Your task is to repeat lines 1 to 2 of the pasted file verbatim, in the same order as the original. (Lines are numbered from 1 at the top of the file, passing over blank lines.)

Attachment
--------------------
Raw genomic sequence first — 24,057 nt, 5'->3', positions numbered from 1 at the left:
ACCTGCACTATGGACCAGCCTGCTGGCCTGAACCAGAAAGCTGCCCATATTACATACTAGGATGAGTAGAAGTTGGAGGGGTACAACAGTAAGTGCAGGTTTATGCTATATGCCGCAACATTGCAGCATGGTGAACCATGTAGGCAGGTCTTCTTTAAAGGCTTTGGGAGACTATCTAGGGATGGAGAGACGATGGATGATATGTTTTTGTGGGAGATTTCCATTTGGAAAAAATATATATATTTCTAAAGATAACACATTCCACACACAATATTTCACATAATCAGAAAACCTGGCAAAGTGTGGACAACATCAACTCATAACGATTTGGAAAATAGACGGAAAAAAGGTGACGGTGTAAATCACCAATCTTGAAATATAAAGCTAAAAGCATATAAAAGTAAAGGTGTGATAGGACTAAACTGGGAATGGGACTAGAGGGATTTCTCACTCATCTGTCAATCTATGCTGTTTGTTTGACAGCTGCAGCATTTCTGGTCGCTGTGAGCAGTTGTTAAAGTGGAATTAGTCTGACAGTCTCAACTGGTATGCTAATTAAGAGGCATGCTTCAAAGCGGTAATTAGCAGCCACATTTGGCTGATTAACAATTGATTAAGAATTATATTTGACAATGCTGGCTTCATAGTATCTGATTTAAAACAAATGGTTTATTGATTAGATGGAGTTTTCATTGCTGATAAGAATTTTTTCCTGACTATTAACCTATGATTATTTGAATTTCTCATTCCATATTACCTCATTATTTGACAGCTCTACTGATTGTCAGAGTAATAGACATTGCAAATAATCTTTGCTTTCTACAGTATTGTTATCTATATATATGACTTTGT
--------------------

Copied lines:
Raw genomic sequence first — 24,057 nt, 5'->3', positions numbered from 1 at the left:
ACCTGCACTATGGACCAGCCTGCTGGCCTGAACCAGAAAGCTGCCCATATTACATACTAGGATGAGTAGAAGTTGGAGGGGTACAACAGTAAGTGCAGGTTTATGCTATATGCCGCAACATTGCAGCATGGTGAACCATGTAGGCAGGTCTTCTTTAAAGGCTTTGGGAGACTATCTAGGGATGGAGAGACGATGGATGATATGTTTTTGTGGGAGATTTCCATTTGGAAAAAATATATATATTTCTAAAGATAACACATTCCACACACAATATTTCACATAATCAGAAAACCTGGCAAAGTGTGGACAACATCAACTCATAACGATTTGGAAAATAGACGGAAAAAAGGTGACGGTGTAAATCACCAATCTTGAAATATAAAGCTAAAAGCATATAAAAGTAAAGGTGTGATAGGACTAAACTGGGAATGGGACTAGAGGGATTTCTCACTCATCTGTCAATCTATGCTGTTTGTTTGACAGCTGCAGCATTTCTGGTCGCTGTGAGCAGTTGTTAAAGTGGAATTAGTCTGACAGTCTCAACTGGTATGCTAATTAAGAGGCATGCTTCAAAGCGGTAATTAGCAGCCACATTTGGCTGATTAACAATTGATTAAGAATTATATTTGACAATGCTGGCTTCATAGTATCTGATTTAAAACAAATGGTTTATTGATTAGATGGAGTTTTCATTGCTGATAAGAATTTTTTCCTGACTATTAACCTATGATTATTTGAATTTCTCATTCCATATTACCTCATTATTTGACAGCTCTACTGATTGTCAGAGTAATAGACATTGCAAATAATCTTTGCTTTCTACAGTATTGTTATCTATATATATGACTTTGT